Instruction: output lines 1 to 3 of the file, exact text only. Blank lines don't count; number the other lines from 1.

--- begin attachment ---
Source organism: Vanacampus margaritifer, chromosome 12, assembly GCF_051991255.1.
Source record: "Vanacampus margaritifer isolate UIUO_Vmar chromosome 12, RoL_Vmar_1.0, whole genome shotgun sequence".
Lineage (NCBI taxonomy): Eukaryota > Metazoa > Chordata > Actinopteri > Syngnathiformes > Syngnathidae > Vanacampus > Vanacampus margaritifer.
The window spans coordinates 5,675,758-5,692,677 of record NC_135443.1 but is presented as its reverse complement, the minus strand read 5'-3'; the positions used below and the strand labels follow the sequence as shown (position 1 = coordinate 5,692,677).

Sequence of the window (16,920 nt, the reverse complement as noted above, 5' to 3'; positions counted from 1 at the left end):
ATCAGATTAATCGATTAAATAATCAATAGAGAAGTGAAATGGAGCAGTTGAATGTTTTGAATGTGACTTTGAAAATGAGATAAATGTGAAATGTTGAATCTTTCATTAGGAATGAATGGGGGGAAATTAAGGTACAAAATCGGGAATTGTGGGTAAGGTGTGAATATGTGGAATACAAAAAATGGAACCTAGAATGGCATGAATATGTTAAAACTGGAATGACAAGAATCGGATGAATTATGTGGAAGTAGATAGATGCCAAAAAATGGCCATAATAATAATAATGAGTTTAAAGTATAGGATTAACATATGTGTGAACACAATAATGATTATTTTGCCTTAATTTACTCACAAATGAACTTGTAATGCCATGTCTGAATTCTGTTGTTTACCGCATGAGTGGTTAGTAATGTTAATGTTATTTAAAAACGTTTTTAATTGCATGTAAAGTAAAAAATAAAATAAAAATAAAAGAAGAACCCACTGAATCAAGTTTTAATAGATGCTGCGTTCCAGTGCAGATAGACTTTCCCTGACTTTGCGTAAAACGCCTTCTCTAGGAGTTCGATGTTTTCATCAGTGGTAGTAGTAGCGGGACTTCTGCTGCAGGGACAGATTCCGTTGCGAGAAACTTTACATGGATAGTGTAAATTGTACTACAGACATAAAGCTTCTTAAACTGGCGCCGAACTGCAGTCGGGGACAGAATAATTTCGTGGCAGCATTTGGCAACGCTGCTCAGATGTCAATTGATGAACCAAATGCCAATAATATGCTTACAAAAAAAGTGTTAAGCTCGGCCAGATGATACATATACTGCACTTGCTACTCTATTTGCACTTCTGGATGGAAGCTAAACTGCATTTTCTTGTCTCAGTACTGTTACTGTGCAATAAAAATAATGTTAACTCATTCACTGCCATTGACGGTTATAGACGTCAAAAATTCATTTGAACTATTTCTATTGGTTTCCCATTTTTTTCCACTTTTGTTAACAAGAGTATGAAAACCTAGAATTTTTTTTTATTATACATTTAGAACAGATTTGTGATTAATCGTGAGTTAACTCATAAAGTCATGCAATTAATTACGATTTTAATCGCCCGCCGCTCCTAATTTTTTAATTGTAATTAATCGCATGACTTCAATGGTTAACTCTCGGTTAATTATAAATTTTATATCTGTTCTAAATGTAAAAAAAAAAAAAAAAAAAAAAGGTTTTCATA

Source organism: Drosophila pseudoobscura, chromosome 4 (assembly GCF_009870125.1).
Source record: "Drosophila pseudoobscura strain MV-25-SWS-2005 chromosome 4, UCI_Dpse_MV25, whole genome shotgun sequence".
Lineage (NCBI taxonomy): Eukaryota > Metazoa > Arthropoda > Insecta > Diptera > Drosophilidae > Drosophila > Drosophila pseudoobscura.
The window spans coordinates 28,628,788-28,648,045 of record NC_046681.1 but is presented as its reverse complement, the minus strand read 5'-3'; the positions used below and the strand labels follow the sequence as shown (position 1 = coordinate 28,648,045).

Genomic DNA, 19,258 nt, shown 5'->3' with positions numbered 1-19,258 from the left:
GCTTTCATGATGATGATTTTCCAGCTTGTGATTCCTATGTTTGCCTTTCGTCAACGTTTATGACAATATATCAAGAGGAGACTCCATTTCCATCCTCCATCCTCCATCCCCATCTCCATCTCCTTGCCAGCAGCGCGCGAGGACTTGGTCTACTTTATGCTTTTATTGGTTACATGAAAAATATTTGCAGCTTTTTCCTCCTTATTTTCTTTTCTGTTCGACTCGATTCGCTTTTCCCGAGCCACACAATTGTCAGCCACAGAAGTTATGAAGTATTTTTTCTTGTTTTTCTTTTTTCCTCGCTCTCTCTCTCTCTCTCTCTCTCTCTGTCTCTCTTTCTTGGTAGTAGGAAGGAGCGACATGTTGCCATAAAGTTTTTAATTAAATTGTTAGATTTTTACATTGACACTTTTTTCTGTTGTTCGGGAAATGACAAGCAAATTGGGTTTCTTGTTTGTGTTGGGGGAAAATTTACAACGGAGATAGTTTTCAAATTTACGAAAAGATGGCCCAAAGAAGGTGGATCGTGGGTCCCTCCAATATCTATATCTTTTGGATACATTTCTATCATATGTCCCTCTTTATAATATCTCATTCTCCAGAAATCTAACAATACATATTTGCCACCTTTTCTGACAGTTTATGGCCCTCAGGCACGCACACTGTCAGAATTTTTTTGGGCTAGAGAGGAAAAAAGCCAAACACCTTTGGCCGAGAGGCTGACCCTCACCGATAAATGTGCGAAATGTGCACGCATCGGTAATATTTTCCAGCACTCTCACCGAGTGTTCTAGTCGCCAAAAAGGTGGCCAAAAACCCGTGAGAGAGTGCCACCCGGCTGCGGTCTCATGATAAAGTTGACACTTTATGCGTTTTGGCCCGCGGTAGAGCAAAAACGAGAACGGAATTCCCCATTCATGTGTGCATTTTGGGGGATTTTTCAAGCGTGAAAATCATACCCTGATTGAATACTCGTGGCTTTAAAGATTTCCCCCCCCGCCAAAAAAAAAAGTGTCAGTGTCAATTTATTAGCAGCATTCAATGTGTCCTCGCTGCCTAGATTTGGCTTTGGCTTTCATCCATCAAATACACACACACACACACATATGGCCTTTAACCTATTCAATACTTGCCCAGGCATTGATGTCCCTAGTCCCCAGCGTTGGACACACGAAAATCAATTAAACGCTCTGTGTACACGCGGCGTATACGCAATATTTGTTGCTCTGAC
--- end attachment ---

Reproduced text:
Source organism: Vanacampus margaritifer, chromosome 12, assembly GCF_051991255.1.
Source record: "Vanacampus margaritifer isolate UIUO_Vmar chromosome 12, RoL_Vmar_1.0, whole genome shotgun sequence".
Lineage (NCBI taxonomy): Eukaryota > Metazoa > Chordata > Actinopteri > Syngnathiformes > Syngnathidae > Vanacampus > Vanacampus margaritifer.